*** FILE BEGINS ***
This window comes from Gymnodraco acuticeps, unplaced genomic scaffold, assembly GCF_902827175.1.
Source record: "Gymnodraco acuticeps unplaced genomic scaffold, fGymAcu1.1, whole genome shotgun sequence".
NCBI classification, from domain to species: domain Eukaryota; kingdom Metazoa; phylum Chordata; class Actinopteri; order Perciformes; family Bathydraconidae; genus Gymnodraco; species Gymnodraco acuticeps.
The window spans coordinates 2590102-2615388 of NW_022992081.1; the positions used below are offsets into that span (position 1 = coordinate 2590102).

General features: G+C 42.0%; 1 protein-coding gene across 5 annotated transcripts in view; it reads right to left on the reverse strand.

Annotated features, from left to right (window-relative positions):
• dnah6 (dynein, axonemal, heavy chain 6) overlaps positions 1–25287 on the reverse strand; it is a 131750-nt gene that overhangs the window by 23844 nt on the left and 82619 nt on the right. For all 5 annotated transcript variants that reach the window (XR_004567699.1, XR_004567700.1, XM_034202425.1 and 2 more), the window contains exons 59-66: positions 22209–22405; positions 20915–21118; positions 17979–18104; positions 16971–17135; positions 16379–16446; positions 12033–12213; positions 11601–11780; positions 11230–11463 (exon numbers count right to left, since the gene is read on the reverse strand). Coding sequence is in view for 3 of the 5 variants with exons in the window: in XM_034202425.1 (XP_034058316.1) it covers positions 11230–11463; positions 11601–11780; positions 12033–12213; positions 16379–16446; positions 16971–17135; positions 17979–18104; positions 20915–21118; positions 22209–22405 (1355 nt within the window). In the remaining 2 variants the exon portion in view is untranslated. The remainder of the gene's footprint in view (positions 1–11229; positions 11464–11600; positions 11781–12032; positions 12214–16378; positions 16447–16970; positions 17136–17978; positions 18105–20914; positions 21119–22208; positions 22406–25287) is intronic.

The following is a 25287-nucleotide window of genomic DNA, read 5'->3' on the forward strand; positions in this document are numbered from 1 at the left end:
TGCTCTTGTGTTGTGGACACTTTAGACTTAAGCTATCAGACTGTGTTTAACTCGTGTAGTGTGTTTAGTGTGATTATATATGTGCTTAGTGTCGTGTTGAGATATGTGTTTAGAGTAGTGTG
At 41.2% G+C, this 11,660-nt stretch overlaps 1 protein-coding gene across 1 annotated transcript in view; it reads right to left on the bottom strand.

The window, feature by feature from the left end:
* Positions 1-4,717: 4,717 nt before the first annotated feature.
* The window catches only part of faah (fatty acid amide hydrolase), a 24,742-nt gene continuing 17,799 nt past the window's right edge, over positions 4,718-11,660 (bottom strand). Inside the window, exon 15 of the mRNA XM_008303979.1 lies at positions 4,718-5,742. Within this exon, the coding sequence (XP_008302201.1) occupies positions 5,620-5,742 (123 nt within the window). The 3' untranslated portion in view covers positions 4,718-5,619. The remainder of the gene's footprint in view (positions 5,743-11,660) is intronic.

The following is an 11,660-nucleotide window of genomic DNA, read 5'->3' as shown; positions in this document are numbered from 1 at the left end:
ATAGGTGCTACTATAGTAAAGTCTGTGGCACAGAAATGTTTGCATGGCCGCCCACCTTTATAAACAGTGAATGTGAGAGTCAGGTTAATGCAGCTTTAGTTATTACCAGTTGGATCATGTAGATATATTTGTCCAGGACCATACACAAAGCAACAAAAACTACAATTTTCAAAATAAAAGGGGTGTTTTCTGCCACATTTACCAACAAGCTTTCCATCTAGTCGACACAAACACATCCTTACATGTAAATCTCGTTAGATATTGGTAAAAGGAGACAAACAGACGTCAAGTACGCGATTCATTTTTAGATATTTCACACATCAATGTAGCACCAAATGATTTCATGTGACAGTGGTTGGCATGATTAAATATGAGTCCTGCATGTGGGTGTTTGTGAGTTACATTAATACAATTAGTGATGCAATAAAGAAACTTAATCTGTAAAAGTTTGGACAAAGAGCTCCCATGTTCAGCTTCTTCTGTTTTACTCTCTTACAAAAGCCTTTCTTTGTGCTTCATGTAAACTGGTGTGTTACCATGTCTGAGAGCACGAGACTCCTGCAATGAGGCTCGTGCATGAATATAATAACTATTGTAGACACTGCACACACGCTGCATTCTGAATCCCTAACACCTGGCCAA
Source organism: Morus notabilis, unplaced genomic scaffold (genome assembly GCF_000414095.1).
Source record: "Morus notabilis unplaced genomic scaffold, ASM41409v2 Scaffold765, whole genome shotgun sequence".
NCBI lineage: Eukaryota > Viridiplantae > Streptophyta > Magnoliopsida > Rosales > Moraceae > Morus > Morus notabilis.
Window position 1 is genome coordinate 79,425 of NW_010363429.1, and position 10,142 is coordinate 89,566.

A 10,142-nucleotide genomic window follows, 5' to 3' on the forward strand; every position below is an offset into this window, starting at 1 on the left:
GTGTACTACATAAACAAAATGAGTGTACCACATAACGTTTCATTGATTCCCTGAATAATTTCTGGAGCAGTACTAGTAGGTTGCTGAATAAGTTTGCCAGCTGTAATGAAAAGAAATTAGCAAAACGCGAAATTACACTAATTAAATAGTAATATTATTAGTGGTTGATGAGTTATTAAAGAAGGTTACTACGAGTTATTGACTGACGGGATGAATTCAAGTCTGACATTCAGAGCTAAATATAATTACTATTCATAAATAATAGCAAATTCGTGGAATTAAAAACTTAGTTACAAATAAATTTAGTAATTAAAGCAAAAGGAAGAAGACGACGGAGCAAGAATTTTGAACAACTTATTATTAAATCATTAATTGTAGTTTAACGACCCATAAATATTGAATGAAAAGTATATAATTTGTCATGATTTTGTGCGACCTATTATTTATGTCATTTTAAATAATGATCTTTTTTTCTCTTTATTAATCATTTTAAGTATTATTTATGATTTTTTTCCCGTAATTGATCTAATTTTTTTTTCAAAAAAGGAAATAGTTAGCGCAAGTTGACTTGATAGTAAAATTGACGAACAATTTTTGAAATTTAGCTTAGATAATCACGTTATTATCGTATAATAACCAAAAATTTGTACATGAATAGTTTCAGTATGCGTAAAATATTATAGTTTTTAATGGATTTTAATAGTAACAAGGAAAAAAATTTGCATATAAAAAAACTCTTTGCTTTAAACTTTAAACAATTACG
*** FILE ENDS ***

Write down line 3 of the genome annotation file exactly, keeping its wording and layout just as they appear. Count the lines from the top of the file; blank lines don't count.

NCBI classification, from domain to species: domain Eukaryota; kingdom Metazoa; phylum Chordata; class Actinopteri; order Perciformes; family Bathydraconidae; genus Gymnodraco; species Gymnodraco acuticeps.